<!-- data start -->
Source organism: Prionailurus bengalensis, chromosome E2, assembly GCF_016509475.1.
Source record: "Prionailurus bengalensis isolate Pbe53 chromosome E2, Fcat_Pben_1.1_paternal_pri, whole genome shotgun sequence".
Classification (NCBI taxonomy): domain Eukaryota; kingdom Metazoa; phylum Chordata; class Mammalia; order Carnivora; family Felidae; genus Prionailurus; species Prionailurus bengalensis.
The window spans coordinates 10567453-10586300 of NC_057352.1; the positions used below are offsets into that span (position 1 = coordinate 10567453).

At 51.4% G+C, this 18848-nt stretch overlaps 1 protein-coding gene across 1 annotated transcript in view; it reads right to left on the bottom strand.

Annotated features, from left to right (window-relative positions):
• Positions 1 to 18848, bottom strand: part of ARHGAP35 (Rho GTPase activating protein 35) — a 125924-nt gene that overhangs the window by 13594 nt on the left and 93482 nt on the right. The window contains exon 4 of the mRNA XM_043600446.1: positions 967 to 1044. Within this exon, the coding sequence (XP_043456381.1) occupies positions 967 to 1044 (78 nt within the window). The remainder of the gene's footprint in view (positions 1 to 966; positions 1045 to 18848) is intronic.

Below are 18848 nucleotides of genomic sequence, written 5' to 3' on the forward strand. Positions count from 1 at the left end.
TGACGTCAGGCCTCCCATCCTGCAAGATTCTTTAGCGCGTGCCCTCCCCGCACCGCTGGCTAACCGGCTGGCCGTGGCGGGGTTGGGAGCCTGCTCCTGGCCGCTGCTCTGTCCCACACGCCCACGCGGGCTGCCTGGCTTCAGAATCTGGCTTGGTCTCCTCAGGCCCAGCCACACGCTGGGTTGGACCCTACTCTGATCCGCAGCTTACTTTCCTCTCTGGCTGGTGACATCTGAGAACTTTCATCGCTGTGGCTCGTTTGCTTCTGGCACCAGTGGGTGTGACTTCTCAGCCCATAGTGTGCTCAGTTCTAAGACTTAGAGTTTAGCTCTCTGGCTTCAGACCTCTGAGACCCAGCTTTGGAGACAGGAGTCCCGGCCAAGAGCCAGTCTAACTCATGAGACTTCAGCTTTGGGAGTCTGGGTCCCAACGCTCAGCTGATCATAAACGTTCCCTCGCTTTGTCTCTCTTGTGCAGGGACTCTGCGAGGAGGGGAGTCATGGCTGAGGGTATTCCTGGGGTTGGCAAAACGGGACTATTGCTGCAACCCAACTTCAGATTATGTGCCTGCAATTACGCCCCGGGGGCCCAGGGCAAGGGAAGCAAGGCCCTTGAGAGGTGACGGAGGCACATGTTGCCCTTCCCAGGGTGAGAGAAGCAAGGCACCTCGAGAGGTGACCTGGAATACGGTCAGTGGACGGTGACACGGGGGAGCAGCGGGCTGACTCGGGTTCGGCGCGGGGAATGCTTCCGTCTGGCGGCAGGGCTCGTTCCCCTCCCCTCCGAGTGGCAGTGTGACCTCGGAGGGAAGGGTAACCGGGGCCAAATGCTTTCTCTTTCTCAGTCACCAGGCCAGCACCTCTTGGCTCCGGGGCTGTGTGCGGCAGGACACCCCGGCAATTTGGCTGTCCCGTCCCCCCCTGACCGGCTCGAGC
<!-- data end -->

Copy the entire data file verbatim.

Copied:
Source organism: Prionailurus bengalensis, chromosome E2, assembly GCF_016509475.1.
Source record: "Prionailurus bengalensis isolate Pbe53 chromosome E2, Fcat_Pben_1.1_paternal_pri, whole genome shotgun sequence".
Classification (NCBI taxonomy): domain Eukaryota; kingdom Metazoa; phylum Chordata; class Mammalia; order Carnivora; family Felidae; genus Prionailurus; species Prionailurus bengalensis.
The window spans coordinates 10567453-10586300 of NC_057352.1; the positions used below are offsets into that span (position 1 = coordinate 10567453).

At 51.4% G+C, this 18848-nt stretch overlaps 1 protein-coding gene across 1 annotated transcript in view; it reads right to left on the bottom strand.

Annotated features, from left to right (window-relative positions):
• Positions 1 to 18848, bottom strand: part of ARHGAP35 (Rho GTPase activating protein 35) — a 125924-nt gene that overhangs the window by 13594 nt on the left and 93482 nt on the right. The window contains exon 4 of the mRNA XM_043600446.1: positions 967 to 1044. Within this exon, the coding sequence (XP_043456381.1) occupies positions 967 to 1044 (78 nt within the window). The remainder of the gene's footprint in view (positions 1 to 966; positions 1045 to 18848) is intronic.

Below are 18848 nucleotides of genomic sequence, written 5' to 3' on the forward strand. Positions count from 1 at the left end.
TGACGTCAGGCCTCCCATCCTGCAAGATTCTTTAGCGCGTGCCCTCCCCGCACCGCTGGCTAACCGGCTGGCCGTGGCGGGGTTGGGAGCCTGCTCCTGGCCGCTGCTCTGTCCCACACGCCCACGCGGGCTGCCTGGCTTCAGAATCTGGCTTGGTCTCCTCAGGCCCAGCCACACGCTGGGTTGGACCCTACTCTGATCCGCAGCTTACTTTCCTCTCTGGCTGGTGACATCTGAGAACTTTCATCGCTGTGGCTCGTTTGCTTCTGGCACCAGTGGGTGTGACTTCTCAGCCCATAGTGTGCTCAGTTCTAAGACTTAGAGTTTAGCTCTCTGGCTTCAGACCTCTGAGACCCAGCTTTGGAGACAGGAGTCCCGGCCAAGAGCCAGTCTAACTCATGAGACTTCAGCTTTGGGAGTCTGGGTCCCAACGCTCAGCTGATCATAAACGTTCCCTCGCTTTGTCTCTCTTGTGCAGGGACTCTGCGAGGAGGGGAGTCATGGCTGAGGGTATTCCTGGGGTTGGCAAAACGGGACTATTGCTGCAACCCAACTTCAGATTATGTGCCTGCAATTACGCCCCGGGGGCCCAGGGCAAGGGAAGCAAGGCCCTTGAGAGGTGACGGAGGCACATGTTGCCCTTCCCAGGGTGAGAGAAGCAAGGCACCTCGAGAGGTGACCTGGAATACGGTCAGTGGACGGTGACACGGGGGAGCAGCGGGCTGACTCGGGTTCGGCGCGGGGAATGCTTCCGTCTGGCGGCAGGGCTCGTTCCCCTCCCCTCCGAGTGGCAGTGTGACCTCGGAGGGAAGGGTAACCGGGGCCAAATGCTTTCTCTTTCTCAGTCACCAGGCCAGCACCTCTTGGCTCCGGGGCTGTGTGCGGCAGGACACCCCGGCAATTTGGCTGTCCCGTCCCCCCCTGACCGGCTCGAGC